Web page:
Boston Dynamics’ Spot robot has made U.S. headlines many times over the years. Last November, the Massachusetts State Police revealed they were testing Spot in certain law enforcement situations. In 2018, footage of SpotMini robots surfaced of them opening doors for one another and easily traversing rough terrain.
Now, Spot’s influence is building overseas. Singapore plans to use the four-legged robot to encourage social distancing. The canine machine will patrol one local park and broadcast a pre-recorded message encouraging visitors to practice social distancing.
Spot will also use cameras to scan surroundings and help officials estimate how many people are gathering in parks. The cameras themselves will not have recognition capabilities. Additionally, Spot will not collect personal data about park visitors.
Singapore Turning to Technology
When the coronavirus first began spreading globally, Singapore was a leading example of how to respond appropriately to a novel pandemic. However, the city-state has fallen victim to the second wave. The number of cases has skyrocketed since mid-March to over 24,000.
The government is now turning to technology to clamp down further on COVID-19. Two months ago, the country launched a contact-tracing app that helps users determine if they have been near someone who has tested positive.
With Spot, Singapore hopes to automate social distancing enforcement. Government leaders chose Boston Dynamics’ creation due to its agility and navigation capabilities. “Unlike wheeled robots, Spot works well across different terrains and can navigate obstacles effectively, making it ideal for operation in public parks and gardens,” the government announced in a statement.
The park pilot will run for two weeks during non-peak times. A park ranger will patrol alongside Spot during testing. Officials could expand the program after the initial period if it proves useful.
Spot’s Role Expanding
Outside of the park pilot, Singapore is also using Spot to deliver medications to patients in a local isolation facility. The application is highlighting that the canine robot can be useful for purposes beyond construction and law enforcement.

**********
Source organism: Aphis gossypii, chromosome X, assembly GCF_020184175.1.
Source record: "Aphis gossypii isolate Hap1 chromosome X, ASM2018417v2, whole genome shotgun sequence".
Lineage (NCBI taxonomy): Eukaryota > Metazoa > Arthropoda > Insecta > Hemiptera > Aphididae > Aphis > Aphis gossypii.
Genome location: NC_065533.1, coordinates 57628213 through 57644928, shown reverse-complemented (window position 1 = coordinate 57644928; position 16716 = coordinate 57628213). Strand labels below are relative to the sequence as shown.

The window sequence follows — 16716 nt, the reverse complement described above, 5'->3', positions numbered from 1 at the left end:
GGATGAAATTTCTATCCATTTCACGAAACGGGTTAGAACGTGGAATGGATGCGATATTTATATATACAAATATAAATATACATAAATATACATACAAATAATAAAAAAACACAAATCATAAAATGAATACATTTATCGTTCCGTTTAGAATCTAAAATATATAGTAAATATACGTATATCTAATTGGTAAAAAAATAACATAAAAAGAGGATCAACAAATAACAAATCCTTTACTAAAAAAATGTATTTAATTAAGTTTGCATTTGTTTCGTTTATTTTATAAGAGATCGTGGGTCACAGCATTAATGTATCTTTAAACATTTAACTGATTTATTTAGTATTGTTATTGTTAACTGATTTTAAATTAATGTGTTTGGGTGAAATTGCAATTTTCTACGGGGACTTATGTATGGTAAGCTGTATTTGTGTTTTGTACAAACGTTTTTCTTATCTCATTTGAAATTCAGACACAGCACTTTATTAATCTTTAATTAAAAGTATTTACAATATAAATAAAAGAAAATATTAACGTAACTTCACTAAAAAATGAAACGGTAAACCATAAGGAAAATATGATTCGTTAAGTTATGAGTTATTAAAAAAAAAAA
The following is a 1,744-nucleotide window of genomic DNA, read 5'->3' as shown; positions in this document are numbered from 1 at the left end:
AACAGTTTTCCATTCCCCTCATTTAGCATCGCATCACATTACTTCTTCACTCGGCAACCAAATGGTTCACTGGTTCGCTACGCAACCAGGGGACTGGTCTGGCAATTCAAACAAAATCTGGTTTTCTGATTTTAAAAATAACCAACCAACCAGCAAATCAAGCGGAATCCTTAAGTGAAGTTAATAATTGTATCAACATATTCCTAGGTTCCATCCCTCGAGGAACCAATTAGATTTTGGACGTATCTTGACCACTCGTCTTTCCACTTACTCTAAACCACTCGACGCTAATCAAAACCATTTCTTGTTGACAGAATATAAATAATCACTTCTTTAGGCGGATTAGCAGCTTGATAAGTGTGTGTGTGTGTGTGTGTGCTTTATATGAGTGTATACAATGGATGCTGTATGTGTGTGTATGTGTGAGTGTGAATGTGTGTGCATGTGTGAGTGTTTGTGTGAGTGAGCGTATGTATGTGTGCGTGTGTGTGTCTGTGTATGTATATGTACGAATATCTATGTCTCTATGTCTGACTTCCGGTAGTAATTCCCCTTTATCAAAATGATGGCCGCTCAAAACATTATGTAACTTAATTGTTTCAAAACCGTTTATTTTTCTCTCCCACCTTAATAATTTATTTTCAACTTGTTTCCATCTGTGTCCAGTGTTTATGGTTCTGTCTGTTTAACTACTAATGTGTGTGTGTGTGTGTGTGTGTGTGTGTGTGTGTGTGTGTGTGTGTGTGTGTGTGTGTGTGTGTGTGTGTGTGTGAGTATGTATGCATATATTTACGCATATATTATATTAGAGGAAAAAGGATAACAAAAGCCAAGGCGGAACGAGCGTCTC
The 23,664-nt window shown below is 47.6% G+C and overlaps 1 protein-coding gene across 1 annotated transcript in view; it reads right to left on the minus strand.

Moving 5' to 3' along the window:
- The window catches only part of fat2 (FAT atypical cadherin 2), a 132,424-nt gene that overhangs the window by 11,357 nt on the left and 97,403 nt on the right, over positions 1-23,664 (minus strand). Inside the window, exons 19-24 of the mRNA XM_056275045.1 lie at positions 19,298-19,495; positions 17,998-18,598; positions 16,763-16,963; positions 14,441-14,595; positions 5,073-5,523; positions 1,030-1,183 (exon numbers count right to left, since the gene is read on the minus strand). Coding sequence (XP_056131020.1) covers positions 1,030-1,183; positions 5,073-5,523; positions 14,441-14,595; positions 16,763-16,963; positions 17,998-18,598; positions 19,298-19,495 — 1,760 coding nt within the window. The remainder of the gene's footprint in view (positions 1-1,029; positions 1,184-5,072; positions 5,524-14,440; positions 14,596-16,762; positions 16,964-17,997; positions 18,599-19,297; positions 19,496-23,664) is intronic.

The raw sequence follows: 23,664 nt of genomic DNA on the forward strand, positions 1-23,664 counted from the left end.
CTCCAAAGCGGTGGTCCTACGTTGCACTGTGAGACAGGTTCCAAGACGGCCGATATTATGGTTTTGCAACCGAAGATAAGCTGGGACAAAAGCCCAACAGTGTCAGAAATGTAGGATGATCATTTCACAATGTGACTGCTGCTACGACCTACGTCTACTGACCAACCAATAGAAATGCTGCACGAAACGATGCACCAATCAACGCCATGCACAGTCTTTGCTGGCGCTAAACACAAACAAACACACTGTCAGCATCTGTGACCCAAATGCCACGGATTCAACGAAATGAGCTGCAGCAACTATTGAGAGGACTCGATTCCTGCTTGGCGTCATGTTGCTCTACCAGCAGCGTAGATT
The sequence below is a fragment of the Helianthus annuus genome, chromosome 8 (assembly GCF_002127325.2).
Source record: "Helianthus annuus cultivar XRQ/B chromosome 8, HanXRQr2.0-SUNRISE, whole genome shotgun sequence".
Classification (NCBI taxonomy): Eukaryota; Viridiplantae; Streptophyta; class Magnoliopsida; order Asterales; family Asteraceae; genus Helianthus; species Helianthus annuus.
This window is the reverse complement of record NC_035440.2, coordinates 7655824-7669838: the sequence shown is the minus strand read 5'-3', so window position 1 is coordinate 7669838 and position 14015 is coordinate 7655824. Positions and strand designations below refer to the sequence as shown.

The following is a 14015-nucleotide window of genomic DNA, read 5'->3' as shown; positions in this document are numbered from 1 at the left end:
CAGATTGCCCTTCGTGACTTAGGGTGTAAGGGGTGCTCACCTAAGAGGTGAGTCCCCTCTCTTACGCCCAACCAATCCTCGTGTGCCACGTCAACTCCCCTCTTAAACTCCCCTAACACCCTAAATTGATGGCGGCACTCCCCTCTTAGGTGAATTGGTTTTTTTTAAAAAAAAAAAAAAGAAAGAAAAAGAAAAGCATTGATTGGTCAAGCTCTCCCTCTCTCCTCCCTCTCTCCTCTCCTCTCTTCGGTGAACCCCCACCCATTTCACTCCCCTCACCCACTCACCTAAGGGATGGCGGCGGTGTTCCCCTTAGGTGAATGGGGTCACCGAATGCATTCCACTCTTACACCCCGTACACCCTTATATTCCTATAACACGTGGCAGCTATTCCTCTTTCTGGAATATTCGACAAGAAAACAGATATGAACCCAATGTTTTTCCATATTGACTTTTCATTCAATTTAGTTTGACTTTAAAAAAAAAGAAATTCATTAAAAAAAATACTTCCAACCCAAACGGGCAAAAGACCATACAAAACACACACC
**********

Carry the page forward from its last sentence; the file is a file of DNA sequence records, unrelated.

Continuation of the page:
Overall, COVID-19 is accelerating how people think about robots in the public sphere. Previously, much attention has gone to how machines can assist in dangerous industrial settings. However, it seems that a global health crisis is another situation in which virus-immune robots can be helpful.
Spot is at the forefront of this movement, which is helping affirm Boston Dynamics’ mission of “changing your idea of what robots can do.”
Machines Aiding in COVID-19 Response Efforts
Boston Dynamics is supporting the COVID-19 response effort in other ways. In April, the company announced it is working on a new system that should reduce coronavirus exposure for frontline workers. Spot has reportedly already been operating in one Boston-area hospital for several weeks. The robot is helping healthcare professionals triage patients through a mobile telemedicine platform.
Another U.S.-based startup, Zipline, is using drones to deliver crucial supplies to local clinics for chronic care in Ghana and Rwanda. The company aims to free up capacity in hospitals to treat coronavirus patients. Zipline is also reportedly working on obtaining the necessary credentials to fly in U.S. commercial space for domestic drop-offs.
Despite all of the pain and disruption that COVID-19 brings, it is promoting innovation in many areas. As countries ease lockdown restrictions, we are likely to see leaders use technology in other novel ways to protect their citizens.